Where's Wanda? Leafy Lovers (near Ritchie's IGA) , Mt Eliza Village

Ethical & Sustainable

Let’s Talk About Ethics and Sustainability

 It has become such a buzzword – everybody is talking about “sustainability” and labelling themselves as an ethical and sustainable company.  But what does this actually mean, and what are they really doing?

Simply put, sustainable fashion is an approach towards sourcing, manufacturing and designing clothes whilst focusing on minimizing the impact on our environment and planet. 

These measures include:

  • How the textiles are made (e.g. avoiding the use of pesticides and insecticides by using organic methods); the impact of chemical waste
  • What materials are used (e.g. hemp vs nylon, upcycled, recycled)
  • The use of water, the amount and impact of water pollution and wastage
  • What standards are applied (e.g. GOTS or Fair Trade which affects the sustainability of local communities who are involved in the production and manufacture of the textiles)
  • Whether they make use of any energy-saving initiatives
  • How wastewater and pollutants are managed and treated
  • How they attempt to offset any environmental damage incurred

It’s about meeting today’s needs while ensuring that the way we go about meeting those needs meet future needs as well.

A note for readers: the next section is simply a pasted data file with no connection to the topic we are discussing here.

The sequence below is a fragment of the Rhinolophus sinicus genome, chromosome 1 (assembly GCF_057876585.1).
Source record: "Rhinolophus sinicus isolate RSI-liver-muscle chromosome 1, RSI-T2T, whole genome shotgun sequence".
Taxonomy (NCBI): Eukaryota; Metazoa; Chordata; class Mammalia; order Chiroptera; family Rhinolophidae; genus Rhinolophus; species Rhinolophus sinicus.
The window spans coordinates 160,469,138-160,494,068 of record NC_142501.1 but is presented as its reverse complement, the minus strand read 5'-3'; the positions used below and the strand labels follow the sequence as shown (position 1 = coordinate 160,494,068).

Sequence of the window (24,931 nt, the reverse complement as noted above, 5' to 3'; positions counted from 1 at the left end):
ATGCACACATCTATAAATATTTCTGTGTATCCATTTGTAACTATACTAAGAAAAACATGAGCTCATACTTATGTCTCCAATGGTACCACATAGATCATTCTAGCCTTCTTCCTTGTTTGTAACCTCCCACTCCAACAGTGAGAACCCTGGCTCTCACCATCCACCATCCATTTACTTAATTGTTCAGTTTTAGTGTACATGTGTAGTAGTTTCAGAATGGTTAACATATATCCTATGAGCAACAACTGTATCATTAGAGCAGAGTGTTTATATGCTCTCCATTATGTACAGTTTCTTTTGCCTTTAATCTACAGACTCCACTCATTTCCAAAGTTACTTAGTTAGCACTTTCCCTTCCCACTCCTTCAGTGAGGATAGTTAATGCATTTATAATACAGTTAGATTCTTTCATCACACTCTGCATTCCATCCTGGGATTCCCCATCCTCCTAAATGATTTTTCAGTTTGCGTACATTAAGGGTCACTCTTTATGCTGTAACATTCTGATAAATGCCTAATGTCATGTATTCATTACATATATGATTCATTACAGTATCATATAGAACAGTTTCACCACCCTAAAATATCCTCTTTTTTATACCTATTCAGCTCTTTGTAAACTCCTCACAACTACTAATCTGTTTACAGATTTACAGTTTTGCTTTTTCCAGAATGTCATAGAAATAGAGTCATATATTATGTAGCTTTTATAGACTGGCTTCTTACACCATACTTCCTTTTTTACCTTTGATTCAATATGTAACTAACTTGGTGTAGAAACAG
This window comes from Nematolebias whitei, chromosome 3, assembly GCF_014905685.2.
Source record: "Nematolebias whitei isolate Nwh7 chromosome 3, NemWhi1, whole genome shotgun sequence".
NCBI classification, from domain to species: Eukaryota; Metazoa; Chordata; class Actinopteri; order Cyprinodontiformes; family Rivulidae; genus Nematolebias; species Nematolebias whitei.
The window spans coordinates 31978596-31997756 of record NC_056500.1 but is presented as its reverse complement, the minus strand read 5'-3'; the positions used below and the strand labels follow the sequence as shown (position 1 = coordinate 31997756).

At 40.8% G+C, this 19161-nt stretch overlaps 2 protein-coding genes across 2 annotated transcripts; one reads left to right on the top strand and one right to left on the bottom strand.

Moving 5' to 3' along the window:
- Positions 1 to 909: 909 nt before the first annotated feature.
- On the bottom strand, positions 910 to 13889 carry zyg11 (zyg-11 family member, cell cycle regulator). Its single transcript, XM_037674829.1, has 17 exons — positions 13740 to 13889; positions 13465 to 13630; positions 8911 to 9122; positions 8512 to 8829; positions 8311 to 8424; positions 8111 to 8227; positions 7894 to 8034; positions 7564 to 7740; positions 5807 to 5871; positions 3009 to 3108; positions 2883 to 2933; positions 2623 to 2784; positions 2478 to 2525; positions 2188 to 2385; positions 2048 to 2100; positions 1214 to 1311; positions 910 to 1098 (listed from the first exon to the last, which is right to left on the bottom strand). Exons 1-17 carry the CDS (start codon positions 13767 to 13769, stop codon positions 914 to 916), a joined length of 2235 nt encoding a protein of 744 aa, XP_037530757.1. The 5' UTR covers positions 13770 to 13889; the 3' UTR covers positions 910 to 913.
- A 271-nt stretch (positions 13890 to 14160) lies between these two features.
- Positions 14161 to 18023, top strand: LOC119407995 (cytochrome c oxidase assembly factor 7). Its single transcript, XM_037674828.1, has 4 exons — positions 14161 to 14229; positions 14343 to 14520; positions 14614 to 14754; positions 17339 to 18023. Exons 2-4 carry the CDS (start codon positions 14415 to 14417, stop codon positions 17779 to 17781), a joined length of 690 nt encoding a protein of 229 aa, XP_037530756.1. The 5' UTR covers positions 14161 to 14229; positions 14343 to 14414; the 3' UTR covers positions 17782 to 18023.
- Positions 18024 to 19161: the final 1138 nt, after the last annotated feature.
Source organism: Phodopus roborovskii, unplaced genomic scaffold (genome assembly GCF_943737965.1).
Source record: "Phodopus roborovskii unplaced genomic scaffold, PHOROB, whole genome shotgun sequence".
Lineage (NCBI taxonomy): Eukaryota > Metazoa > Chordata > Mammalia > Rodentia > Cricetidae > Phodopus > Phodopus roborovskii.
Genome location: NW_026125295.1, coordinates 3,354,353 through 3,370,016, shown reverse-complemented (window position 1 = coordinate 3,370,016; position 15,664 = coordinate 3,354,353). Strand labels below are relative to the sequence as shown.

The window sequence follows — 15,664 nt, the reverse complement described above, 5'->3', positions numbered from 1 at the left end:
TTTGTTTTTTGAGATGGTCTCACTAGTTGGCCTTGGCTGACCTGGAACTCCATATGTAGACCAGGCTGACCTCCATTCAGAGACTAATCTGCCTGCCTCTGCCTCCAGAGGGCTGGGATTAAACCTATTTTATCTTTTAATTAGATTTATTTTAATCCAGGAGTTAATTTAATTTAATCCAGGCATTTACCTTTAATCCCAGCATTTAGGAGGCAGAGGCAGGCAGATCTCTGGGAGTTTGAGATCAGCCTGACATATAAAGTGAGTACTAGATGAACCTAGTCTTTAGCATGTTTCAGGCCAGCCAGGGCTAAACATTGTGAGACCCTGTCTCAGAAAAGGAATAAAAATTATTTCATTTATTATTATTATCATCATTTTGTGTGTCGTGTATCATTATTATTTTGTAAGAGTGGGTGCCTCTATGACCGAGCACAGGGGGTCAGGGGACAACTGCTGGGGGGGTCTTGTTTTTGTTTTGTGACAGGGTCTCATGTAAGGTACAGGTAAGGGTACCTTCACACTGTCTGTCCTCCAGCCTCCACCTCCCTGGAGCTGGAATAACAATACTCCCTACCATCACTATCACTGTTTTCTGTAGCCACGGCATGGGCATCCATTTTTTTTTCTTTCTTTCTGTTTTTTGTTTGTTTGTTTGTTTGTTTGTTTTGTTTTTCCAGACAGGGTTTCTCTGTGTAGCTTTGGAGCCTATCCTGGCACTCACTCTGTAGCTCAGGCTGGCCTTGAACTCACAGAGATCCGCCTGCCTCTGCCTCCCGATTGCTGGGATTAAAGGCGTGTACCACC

Ethical fashion is people (and animal) centred and focuses on the “do no harm” principle. Its aim is to ensure the production methods throughout the entire processing chain are both morally right and acceptable and protect human rights;  incorporating aspects of fair trading, working conditions, workers rights and animal protection practices.

This focuses on aspects like:

  • Where are textiles made?
  • How much were the workers paid to grow the crops and to make the garments?
  • Are their working conditions acceptable?
  • How are they treated by their employers?
  • Are Fair Trade policies and initiatives followed?
  • Do they use animal materials and if so, how do manufacturers or their suppliers treat the animals (e.g. silk and wool)?
  • Is their message and sizing inclusive and diverse?
  • Do they reveal their fair work policies and factory locations?
  • Do they support their local communities?

We have entered the world of Fast Fashion where we can spend more money on a coffee than on a t shirt!  Trends are changing quickly, requiring mass production of cheap, disposable clothing.  This in turn has led to a decline in garment quality over the years. Clothes can look faded, shapeless or worn out in a very short amount of time, encouraging us to go out and purchase again.

Clothing has become a disposable item with an average western family producing on average 30kg of textile waste each year.

Look at these stats:

  • 80 billion garments are produced each year
  • We produce 400% more clothes then we did 20 years ago
  • On average, we wear a garment 7 times before getting rid of it
  • Most women wear only up to 30% of the clothes in their wardrobe
  • 3 years is the average lifetime of a garment today